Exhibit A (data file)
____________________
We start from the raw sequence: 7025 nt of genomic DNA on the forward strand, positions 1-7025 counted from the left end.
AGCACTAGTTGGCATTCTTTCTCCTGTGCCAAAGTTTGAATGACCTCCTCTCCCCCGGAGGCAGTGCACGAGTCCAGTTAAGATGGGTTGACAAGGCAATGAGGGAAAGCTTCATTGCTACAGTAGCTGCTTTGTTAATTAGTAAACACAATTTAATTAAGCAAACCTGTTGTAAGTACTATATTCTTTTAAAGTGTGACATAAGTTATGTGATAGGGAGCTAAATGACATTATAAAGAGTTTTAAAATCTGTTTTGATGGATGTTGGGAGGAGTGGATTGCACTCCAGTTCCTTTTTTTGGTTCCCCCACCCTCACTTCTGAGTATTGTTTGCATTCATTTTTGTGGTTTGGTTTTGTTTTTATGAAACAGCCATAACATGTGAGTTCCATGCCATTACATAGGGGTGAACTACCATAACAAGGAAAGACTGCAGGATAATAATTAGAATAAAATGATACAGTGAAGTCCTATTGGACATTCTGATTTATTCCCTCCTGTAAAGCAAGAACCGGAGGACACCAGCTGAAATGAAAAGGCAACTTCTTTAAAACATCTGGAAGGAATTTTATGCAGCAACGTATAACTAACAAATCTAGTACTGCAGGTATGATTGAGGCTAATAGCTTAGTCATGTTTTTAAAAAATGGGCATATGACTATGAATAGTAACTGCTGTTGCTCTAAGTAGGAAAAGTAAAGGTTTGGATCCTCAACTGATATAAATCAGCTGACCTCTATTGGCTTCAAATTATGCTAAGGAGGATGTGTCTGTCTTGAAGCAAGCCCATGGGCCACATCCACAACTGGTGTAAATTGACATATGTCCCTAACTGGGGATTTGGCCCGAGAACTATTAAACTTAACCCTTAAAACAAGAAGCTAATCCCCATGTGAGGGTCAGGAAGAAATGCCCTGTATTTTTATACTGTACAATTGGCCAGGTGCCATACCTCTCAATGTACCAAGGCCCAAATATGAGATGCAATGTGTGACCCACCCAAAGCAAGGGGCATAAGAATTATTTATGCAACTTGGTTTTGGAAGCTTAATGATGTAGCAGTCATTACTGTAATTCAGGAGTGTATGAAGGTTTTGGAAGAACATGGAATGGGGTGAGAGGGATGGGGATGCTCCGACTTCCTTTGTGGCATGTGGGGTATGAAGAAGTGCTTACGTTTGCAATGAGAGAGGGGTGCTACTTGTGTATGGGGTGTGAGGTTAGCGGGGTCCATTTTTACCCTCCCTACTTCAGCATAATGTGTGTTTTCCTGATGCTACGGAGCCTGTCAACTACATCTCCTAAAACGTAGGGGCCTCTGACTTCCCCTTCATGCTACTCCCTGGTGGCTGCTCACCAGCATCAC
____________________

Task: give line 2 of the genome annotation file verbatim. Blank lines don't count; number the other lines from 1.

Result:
AGCACTAGTTGGCATTCTTTCTCCTGTGCCAAAGTTTGAATGACCTCCTCTCCCCCGGAGGCAGTGCACGAGTCCAGTTAAGATGGGTTGACAAGGCAATGAGGGAAAGCTTCATTGCTACAGTAGCTGCTTTGTTAATTAGTAAACACAATTTAATTAAGCAAACCTGTTGTAAGTACTATATTCTTTTAAAGTGTGACATAAGTTATGTGATAGGGAGCTAAATGACATTATAAAGAGTTTTAAAATCTGTTTTGATGGATGTTGGGAGGAGTGGATTGCACTCCAGTTCCTTTTTTTGGTTCCCCCACCCTCACTTCTGAGTATTGTTTGCATTCATTTTTGTGGTTTGGTTTTGTTTTTATGAAACAGCCATAACATGTGAGTTCCATGCCATTACATAGGGGTGAACTACCATAACAAGGAAAGACTGCAGGATAATAATTAGAATAAAATGATACAGTGAAGTCCTATTGGACATTCTGATTTATTCCCTCCTGTAAAGCAAGAACCGGAGGACACCAGCTGAAATGAAAAGGCAACTTCTTTAAAACATCTGGAAGGAATTTTATGCAGCAACGTATAACTAACAAATCTAGTACTGCAGGTATGATTGAGGCTAATAGCTTAGTCATGTTTTTAAAAAATGGGCATATGACTATGAATAGTAACTGCTGTTGCTCTAAGTAGGAAAAGTAAAGGTTTGGATCCTCAACTGATATAAATCAGCTGACCTCTATTGGCTTCAAATTATGCTAAGGAGGATGTGTCTGTCTTGAAGCAAGCCCATGGGCCACATCCACAACTGGTGTAAATTGACATATGTCCCTAACTGGGGATTTGGCCCGAGAACTATTAAACTTAACCCTTAAAACAAGAAGCTAATCCCCATGTGAGGGTCAGGAAGAAATGCCCTGTATTTTTATACTGTACAATTGGCCAGGTGCCATACCTCTCAATGTACCAAGGCCCAAATATGAGATGCAATGTGTGACCCACCCAAAGCAAGGGGCATAAGAATTATTTATGCAACTTGGTTTTGGAAGCTTAATGATGTAGCAGTCATTACTGTAATTCAGGAGTGTATGAAGGTTTTGGAAGAACATGGAATGGGGTGAGAGGGATGGGGATGCTCCGACTTCCTTTGTGGCATGTGGGGTATGAAGAAGTGCTTACGTTTGCAATGAGAGAGGGGTGCTACTTGTGTATGGGGTGTGAGGTTAGCGGGGTCCATTTTTACCCTCCCTACTTCAGCATAATGTGTGTTTTCCTGATGCTACGGAGCCTGTCAACTACATCTCCTAAAACGTAGGGGCCTCTGACTTCCCCTTCATGCTACTCCCTGGTGGCTGCTCACCAGCATCAC